Samuel Daniel

(1562 - 1620 / England)

Samuel Daniel Poems

41. Sonnet Xlix: How Long 1/3/2003
42. Sonnet Xlv: Delia, These Eyes 1/3/2003
43. Sonnet Xlvi: Fair And Lovely Maid 1/3/2003
44. Sonnet Xlvii: Read In My Face 1/3/2003
45. Sonnet Xlviii: My Cynthia 1/3/2003
46. Sonnet Xv: If That A Loyal Heart 1/3/2003
47. Sonnet Xvi: Happy In Sleep 1/3/2003
48. Sonnet Xvii: Why Should I Sing In Verse 1/3/2003
49. Sonnet Xviii: Since The First Look 1/3/2003
50. Sonnet Xx: What It Is To Breathe 1/3/2003
51. Sonnet Xxi: If Beauty Thus Be Clouded 1/3/2003
52. Sonnet Xxii: Come Time 1/3/2003
53. Sonnet Xxiii: Time, Cruel Time 1/3/2003
54. Sonnet Xxiv: These Sorrowing Sighs 1/3/2003
55. Sonnet Xxix: Whilst By Her Eyes Pursu'D 1/3/2003
56. Sonnet Xxv: False Hope Prolongs 1/3/2003
57. Sonnet Xxvi: Look In My Griefs 1/3/2003
58. Sonnet Xxvii: Oft And In Vain 1/3/2003
59. Sonnet Xxviii: Reign In My Thoughts 1/3/2003
60. Sonnet Xxx: Still In The Trace 1/3/2003
61. Sonnet Xxxi: Oft Do I Muse 1/3/2003
62. Sonnet Xxxii: Like As The Spotless Ermelin 1/3/2003
63. Sonnet Xxxiii: My Cares Draw 1/3/2003
64. Sonnet Xxxiv: The Star Of My Mishap 1/3/2003
65. Sonnet Xxxix: Look, Delia 1/3/2003
66. Sonnet Xxxv: And Yet I Cannot 1/3/2003
67. Sonnet Xxxvi: Raising My Hopes 1/3/2003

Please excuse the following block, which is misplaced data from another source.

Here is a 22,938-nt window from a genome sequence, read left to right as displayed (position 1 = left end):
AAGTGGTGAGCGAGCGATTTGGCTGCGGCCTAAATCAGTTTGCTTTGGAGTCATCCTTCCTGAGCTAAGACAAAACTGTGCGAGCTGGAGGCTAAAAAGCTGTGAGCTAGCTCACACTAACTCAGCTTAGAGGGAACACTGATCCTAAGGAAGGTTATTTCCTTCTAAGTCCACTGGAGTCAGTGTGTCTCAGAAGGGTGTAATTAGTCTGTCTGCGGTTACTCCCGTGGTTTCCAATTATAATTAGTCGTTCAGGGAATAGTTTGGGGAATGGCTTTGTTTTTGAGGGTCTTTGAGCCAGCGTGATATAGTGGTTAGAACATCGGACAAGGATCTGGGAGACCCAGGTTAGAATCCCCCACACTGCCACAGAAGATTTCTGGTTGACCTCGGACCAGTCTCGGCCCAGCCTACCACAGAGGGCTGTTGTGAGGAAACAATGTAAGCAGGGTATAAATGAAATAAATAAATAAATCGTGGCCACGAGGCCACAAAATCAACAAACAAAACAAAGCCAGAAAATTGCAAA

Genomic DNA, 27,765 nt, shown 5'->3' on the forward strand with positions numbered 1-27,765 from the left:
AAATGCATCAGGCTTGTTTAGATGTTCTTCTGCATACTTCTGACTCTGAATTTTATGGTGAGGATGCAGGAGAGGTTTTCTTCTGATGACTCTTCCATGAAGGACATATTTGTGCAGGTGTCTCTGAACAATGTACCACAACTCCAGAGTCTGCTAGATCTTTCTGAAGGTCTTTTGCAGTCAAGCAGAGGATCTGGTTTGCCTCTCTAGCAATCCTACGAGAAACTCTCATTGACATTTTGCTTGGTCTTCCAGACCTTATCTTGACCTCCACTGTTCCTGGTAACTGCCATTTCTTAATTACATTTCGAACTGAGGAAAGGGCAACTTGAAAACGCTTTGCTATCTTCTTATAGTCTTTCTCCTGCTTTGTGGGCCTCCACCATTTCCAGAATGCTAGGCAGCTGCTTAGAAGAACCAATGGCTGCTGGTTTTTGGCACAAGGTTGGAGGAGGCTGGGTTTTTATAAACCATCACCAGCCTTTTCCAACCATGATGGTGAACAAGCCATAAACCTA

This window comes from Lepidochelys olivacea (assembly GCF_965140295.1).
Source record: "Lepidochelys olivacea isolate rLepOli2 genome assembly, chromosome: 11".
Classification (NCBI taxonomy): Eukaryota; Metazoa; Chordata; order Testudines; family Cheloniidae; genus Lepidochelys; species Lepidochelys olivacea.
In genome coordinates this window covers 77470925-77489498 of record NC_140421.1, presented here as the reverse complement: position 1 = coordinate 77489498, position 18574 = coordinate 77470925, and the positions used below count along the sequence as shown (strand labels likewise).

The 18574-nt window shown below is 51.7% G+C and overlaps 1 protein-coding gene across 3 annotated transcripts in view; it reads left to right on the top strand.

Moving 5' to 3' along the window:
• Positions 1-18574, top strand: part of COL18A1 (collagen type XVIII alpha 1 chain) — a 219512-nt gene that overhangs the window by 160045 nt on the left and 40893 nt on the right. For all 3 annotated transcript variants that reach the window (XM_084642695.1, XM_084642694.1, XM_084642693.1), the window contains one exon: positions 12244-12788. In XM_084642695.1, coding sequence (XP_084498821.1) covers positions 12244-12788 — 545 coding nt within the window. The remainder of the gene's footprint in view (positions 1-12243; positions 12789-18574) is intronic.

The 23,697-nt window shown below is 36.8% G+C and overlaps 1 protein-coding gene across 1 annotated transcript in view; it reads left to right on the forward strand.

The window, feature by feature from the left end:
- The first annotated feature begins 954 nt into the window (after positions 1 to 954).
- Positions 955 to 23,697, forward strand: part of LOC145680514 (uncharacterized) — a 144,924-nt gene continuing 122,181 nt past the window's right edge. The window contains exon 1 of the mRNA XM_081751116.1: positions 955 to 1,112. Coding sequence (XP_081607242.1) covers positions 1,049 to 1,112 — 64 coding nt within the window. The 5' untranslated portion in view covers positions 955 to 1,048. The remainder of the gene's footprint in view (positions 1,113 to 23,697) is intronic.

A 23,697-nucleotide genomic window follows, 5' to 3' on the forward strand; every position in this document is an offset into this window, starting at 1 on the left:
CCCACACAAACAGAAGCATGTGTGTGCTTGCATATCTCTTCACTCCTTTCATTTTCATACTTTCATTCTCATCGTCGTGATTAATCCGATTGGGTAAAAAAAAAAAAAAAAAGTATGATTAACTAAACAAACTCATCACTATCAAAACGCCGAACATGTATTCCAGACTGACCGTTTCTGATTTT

68. Sonnet Xxxvii: O Why Doth Delia 1/3/2003
69. Sonnet Xxxviii: I Once May See 1/3/2003
70. The Civil Wars (Excerpts) 1/1/2004
71. Ulysses And The Siren 1/4/2003
Best Poem of Samuel Daniel

Love Is A Sickness

LOVE is a sickness full of woes,
   All remedies refusing;
A plant that with most cutting grows,
   Most barren with best using.
   Why so?

More we enjoy it, more it dies;
If not enjoy'd, it sighing cries--
   Heigh ho!

Love is a torment of the mind,
   A tempest everlasting;
And Jove hath made it of a kind
   Not well, nor full nor fasting.
   Why so?

More we enjoy it, more it dies;
If not enjoy'd, it sighing cries-- ...

Read the full of Love Is A Sickness

Sonnet Iii: If So It Hap

If so it hap this offspring of my care,
These fatal Anthems, sad and mournful Songs,
Come to their view, who like afflicted are;
Let them yet sigh their own, and moan my wrongs.
But untouch'd hearts, with unaffected eye,
Approach not to behold so great distress:
Clear-sighted you, soon note what is awry,
Whilst blinded ones mine errors never guess.
You blinded souls whom youth and errors lead,

[Hata Bildir]